What’s All the Buzz About Personal Branding?

By Taylor Lord

Ever called a tissue a Kleenex? Or asked a friend to borrow Chap Stick? Brands have infiltrated every aspect of normal life and each one of us is guilty of referring to an object by a trademarked brand name. In a culture that is branded to a T, it’s not surPERSONAL BRANDINGprising that the idea of creating unique and distinctive labels for individuals is a topic that seems to come up constantly.

From seasoned industry professionals to untried college students, people are concerned with their personal brand and how they can stand out from the crowd. Even if you say that you don’t have a personal brand because you don’t post three to five times a day on Twitter, guess what? That reluctance to be active on social media is an integral part of how people perceive you, and thus part of your brand.

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Snapchat: It’s Not Just for Millennials (Anymore)

By Julia Lescarbeau

While it can’t be denied that the majority of Snapchat users are millennials, many businesses and organizations are using the trendy media platform to their advantage. Snapchat allows users to be live, be present and share experiences with friends, followers and brands. With that in mind, advertising with Snapchat has proven to be incredibly effective, particularly when directed toward users ages 13-34.

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4 Ways to Prepare for Instagram’s Upcoming Algorithm

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By Kat Pallotta

Instagram currently boasts more than 400 million active users. As of now, users view posts in chronological order. However, in the next few months Instagram plans to integrate an algorithm that predicts which photos users will “like” based on relationships with other users, timing, and interactions, including likes and comments. These photos will appear higher in feeds instead of chronologically.

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Major (key emoji) for Brands: Staying Relevant

By Kat Pallotta

Over the past few weeks, you may have seen people use “Major (key emoji) to success” in an Instagram caption, Snapchat, Facebook post or tweet. This phrase refers to the popular Snapchat account of hip-hop producer DJ Khaled. More than 2 million people a day watch Khaled’s Snapchat stories that feature what he believes are major keys to success.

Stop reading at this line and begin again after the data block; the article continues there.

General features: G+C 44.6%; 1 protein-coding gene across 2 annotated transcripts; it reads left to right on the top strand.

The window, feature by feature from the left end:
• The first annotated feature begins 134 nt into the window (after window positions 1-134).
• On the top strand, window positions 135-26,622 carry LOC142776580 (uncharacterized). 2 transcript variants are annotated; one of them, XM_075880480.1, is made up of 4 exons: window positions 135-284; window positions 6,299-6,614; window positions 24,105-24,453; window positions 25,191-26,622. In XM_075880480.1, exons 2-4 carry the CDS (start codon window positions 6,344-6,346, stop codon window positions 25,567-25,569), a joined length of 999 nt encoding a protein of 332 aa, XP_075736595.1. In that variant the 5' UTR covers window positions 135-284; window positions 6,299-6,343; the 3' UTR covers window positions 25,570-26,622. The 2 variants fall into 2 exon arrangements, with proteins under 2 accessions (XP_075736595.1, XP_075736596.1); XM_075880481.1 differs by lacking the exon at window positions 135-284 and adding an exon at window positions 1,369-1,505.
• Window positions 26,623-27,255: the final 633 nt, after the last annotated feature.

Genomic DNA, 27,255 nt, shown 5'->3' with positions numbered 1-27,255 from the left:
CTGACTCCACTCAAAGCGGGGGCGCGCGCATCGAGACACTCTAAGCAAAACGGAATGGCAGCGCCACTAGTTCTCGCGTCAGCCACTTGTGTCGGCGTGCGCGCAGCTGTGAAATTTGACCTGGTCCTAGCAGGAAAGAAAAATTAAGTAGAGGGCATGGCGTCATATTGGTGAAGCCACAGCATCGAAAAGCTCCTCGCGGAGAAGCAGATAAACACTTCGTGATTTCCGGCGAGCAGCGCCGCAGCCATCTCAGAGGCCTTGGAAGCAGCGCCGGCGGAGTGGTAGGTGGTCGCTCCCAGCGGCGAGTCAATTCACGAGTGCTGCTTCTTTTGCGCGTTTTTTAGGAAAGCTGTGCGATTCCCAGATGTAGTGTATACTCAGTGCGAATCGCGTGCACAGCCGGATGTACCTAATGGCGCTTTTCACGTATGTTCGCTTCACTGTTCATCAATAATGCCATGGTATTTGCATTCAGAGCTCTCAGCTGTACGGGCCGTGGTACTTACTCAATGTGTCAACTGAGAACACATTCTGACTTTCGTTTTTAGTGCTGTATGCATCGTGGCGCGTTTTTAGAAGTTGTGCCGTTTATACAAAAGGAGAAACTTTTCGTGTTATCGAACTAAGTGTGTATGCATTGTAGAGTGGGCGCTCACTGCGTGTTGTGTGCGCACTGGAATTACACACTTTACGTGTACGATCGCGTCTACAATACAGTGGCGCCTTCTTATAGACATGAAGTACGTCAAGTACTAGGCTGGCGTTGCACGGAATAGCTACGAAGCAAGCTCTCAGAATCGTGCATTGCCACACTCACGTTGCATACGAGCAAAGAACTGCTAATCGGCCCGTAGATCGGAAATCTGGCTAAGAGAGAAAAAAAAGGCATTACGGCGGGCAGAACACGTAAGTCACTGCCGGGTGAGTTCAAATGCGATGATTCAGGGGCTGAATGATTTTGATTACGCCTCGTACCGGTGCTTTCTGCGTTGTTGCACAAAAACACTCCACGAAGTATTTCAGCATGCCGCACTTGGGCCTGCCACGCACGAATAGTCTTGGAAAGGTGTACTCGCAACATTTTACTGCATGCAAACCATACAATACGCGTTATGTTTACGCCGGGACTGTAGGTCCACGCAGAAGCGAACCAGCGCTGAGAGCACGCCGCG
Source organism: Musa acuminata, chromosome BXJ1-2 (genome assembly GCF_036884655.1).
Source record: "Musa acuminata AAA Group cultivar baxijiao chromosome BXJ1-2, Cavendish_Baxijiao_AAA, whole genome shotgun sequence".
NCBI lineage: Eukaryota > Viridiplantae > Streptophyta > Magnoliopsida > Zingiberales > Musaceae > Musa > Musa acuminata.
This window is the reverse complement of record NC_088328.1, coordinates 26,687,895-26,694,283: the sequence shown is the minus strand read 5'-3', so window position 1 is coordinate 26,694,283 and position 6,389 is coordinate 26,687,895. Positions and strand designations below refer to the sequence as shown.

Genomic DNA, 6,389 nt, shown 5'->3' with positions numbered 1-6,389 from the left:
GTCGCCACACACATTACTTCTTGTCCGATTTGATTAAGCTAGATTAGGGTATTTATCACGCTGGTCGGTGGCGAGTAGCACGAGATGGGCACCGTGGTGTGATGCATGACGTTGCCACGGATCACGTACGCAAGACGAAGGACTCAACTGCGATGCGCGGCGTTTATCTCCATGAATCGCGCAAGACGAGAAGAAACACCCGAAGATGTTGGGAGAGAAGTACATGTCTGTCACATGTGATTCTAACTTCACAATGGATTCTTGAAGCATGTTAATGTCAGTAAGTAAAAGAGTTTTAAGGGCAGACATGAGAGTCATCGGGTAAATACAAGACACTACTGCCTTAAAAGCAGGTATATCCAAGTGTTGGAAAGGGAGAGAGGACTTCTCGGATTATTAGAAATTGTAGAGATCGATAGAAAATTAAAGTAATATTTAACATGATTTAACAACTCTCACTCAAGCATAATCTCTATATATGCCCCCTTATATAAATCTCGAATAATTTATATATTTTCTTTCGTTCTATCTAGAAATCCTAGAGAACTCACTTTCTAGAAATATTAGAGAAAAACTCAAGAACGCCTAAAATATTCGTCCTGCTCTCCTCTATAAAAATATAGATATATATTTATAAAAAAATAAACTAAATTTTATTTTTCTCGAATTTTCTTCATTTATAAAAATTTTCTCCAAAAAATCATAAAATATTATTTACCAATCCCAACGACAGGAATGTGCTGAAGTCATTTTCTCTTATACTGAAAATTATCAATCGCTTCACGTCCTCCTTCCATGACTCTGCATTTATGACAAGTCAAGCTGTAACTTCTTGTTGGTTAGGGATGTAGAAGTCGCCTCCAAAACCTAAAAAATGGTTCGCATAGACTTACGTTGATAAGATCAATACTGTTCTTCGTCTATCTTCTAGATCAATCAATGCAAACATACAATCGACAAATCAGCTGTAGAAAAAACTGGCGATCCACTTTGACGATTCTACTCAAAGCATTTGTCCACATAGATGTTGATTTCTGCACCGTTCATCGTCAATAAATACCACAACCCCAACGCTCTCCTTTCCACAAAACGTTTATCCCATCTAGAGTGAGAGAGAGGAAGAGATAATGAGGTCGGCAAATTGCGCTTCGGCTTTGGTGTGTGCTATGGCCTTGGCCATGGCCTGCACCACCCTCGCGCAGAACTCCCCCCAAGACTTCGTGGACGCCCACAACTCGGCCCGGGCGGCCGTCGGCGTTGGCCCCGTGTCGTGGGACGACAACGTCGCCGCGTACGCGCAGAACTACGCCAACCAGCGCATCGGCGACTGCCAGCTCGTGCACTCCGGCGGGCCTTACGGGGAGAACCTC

Leading brands such as MasterCard and Uber have participated in the DJ Khaled phenomenon by tweeting his trademark phrase in relation to their services. “Major (key emoji) Alert: If you need ID Theft alerts, we’ve got you covered (credit card emoji) #blessup,” tweeted MasterCard. The White House, which recently joined Snapchat, also used the phrase in its “My Story” the day before the State of the Union address, stating: “Major (key emoji): Get some rest before the big day.”

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How Companies Have Leveraged User-Generated Content in Marketing Campaigns

By Heather Ebert

The evolution of social media has led to a change in the consumer brand experience. No longer do people wait to tell friends about their latest favorite brand or product in person; instead, they share images and posts about their indulgences instantly on social media. This change in brand advocacy has resulted in a stockpile of user-generated content that brands can easily use in their own marketing efforts.

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How Snapchat Has Become a Force for Marketing

By Alice Lee

In September 2011, Evan Spiegel released Snapchat, a revolutionary new social media platform that allows users to take photos or videos to share with friends. One of the more unique functions of Snapchat, as compared with similar social media platforms, is that the “Snaps” as they are called, are only visible to recipients for a few seconds. The app also includes a doodle and text function where users can draw or add text on top of their Snapchat messages, adding a creative component to customize messages.

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